Obesity Affects Personal Finances, Especially Among Women
Income is one factor in the obesity epidemic as those with less income tend to have greater body mass index, or BMI. Unfortunately, however, those who are obese are also facing another financial obstacle. There continues to be a wage gap between those who are of a healthy weight and those who are obese, especially among women.
Although Americans are getting heavier – about one-third of US adults are considered obese (BMI greater than 30) – public attitudes about being overweight are still quite judgmental and stigmatizing. While there are federal laws to protect against discrimination on the basis of race, gender and sexual orientation, there are none that protects the civil rights of an obese person.
One place where obesity discrimination continues is the workplace. Researchers with The George Washington University School of Public Health and Health Services’ Department of Health Policy examined data from the National Longitudinal Survey of Youth (NLSY79).
Obese Men and Women Paid Less for Same Job
While both men and women who were obese experienced reduced wages, the team found that the difference among women was more significant. In 2008, wages for obese females were $5,826 less than for those who were of normal weight. The study confirms findings from a previous study from Western Michigan University which found that morbidly obese women were paid about 75% of the wages paid to other women.
The Obesity Action Coalition Conducted a study among almost 2,300 American adults and found that almost 60% reported weight discrimination in their jobs, such as not being hired based on their weight, not being promoted to a position they would otherwise qualify for, or being fired unjustly.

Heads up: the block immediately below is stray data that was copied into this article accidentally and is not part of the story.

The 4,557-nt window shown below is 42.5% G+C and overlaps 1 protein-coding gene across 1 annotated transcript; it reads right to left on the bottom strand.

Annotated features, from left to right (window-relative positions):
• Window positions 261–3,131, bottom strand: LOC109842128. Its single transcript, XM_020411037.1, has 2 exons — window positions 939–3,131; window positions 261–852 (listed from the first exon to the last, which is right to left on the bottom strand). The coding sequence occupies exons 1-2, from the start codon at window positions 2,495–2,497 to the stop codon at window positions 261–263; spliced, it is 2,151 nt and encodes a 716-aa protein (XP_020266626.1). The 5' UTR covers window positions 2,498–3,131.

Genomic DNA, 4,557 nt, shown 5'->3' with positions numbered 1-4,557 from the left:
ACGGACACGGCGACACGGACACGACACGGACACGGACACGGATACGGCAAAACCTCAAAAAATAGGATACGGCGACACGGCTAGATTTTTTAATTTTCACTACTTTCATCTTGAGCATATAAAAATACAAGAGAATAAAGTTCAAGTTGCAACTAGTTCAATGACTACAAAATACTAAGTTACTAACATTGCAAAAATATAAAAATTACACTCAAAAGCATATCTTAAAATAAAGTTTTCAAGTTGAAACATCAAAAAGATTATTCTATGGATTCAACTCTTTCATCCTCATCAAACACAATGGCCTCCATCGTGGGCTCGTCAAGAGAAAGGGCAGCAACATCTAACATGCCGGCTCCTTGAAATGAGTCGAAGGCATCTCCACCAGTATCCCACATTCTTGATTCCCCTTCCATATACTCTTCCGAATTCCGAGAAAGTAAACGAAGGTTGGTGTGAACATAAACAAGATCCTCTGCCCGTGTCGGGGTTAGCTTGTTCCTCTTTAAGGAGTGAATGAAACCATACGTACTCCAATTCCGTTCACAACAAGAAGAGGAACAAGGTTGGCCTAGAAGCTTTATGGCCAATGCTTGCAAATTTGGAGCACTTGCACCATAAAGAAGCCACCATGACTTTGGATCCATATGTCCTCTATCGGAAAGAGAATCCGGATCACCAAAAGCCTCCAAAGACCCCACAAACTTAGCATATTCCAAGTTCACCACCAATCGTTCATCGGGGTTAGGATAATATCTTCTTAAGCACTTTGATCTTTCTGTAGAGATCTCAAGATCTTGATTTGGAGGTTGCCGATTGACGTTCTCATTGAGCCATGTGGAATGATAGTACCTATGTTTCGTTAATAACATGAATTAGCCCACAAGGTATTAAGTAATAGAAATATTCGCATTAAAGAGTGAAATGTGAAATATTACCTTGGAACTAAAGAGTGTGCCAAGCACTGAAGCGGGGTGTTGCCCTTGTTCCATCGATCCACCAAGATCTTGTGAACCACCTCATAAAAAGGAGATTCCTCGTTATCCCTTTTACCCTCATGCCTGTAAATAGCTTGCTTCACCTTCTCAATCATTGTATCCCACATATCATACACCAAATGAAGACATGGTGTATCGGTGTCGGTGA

For most, the higher the weight, the greater the discrimination. Ten percent of women who fell into the “overweight” category (BMI between 25 and 29.9) felt they were the target of weight discrimination, while 45% of very obese women (BMI greater than 40) felt this way.
According to research conducted in the late 1970’s, stereotypes can lead employers not to hire an obese person. They are seen as “less desirable employees who, compared with others, are less competent, less productive, not industrious, disorganized, indecisive, inactive and less successful.”
Employers may also cite a concern about healthcare costs when deciding whom to hire. Those who are obese tend to have co-morbid conditions that lead to greater medical costs. These medical conditions may also lead to reduced productivity and more absenteeism.
“This research broadens the growing body of evidence that shows that in addition to taxing health, obesity significantly affects personal finances,” said Christine Ferguson, JD, Professor in the Department of Health Policy. “It also reinforces how prevalent stigma is when it comes to weight-related health issues.”
Currently, only The Rehabilitation Act (1973) and the Americans with Disabilities Act (990) offer some protection against obesity discrimination, but in most cases, the claims are unsuccessful. Only Michigan has a state law against discrimination based on weight.
“Gender and Race Wage Gaps Attributable to Obesity” by Avi Dor PhD, Christine Ferguson JD, Ellen Tan PhDc, Lucas Divine, and Jo Palmer. November 17, 2011. The George Washington University School of Public Health and Health Services.
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